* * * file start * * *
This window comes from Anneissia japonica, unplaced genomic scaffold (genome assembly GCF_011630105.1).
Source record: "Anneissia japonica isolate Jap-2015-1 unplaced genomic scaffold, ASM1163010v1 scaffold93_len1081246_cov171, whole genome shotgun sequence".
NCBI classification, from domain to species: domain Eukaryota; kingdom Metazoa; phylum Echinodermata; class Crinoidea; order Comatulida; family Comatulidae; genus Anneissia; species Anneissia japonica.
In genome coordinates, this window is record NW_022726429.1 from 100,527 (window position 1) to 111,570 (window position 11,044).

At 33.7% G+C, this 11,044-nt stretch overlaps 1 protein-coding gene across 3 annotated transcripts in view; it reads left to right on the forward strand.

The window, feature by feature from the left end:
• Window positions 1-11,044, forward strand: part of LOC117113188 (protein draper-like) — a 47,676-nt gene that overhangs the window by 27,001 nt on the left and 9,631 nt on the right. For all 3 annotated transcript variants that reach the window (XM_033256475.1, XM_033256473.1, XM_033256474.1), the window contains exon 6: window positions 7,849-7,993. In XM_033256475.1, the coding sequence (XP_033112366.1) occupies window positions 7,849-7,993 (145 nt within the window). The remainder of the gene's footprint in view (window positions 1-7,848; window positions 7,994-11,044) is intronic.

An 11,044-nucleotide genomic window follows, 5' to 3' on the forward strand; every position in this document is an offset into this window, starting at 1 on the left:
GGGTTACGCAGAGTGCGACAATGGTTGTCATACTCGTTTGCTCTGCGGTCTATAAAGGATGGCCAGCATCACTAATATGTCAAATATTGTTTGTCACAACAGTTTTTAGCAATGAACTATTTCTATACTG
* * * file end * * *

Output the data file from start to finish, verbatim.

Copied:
This window comes from Anneissia japonica, unplaced genomic scaffold (genome assembly GCF_011630105.1).
Source record: "Anneissia japonica isolate Jap-2015-1 unplaced genomic scaffold, ASM1163010v1 scaffold93_len1081246_cov171, whole genome shotgun sequence".
NCBI classification, from domain to species: domain Eukaryota; kingdom Metazoa; phylum Echinodermata; class Crinoidea; order Comatulida; family Comatulidae; genus Anneissia; species Anneissia japonica.
In genome coordinates, this window is record NW_022726429.1 from 100,527 (window position 1) to 111,570 (window position 11,044).

At 33.7% G+C, this 11,044-nt stretch overlaps 1 protein-coding gene across 3 annotated transcripts in view; it reads left to right on the forward strand.

The window, feature by feature from the left end:
• Window positions 1-11,044, forward strand: part of LOC117113188 (protein draper-like) — a 47,676-nt gene that overhangs the window by 27,001 nt on the left and 9,631 nt on the right. For all 3 annotated transcript variants that reach the window (XM_033256475.1, XM_033256473.1, XM_033256474.1), the window contains exon 6: window positions 7,849-7,993. In XM_033256475.1, the coding sequence (XP_033112366.1) occupies window positions 7,849-7,993 (145 nt within the window). The remainder of the gene's footprint in view (window positions 1-7,848; window positions 7,994-11,044) is intronic.

An 11,044-nucleotide genomic window follows, 5' to 3' on the forward strand; every position in this document is an offset into this window, starting at 1 on the left:
GGGTTACGCAGAGTGCGACAATGGTTGTCATACTCGTTTGCTCTGCGGTCTATAAAGGATGGCCAGCATCACTAATATGTCAAATATTGTTTGTCACAACAGTTTTTAGCAATGAACTATTTCTATACTG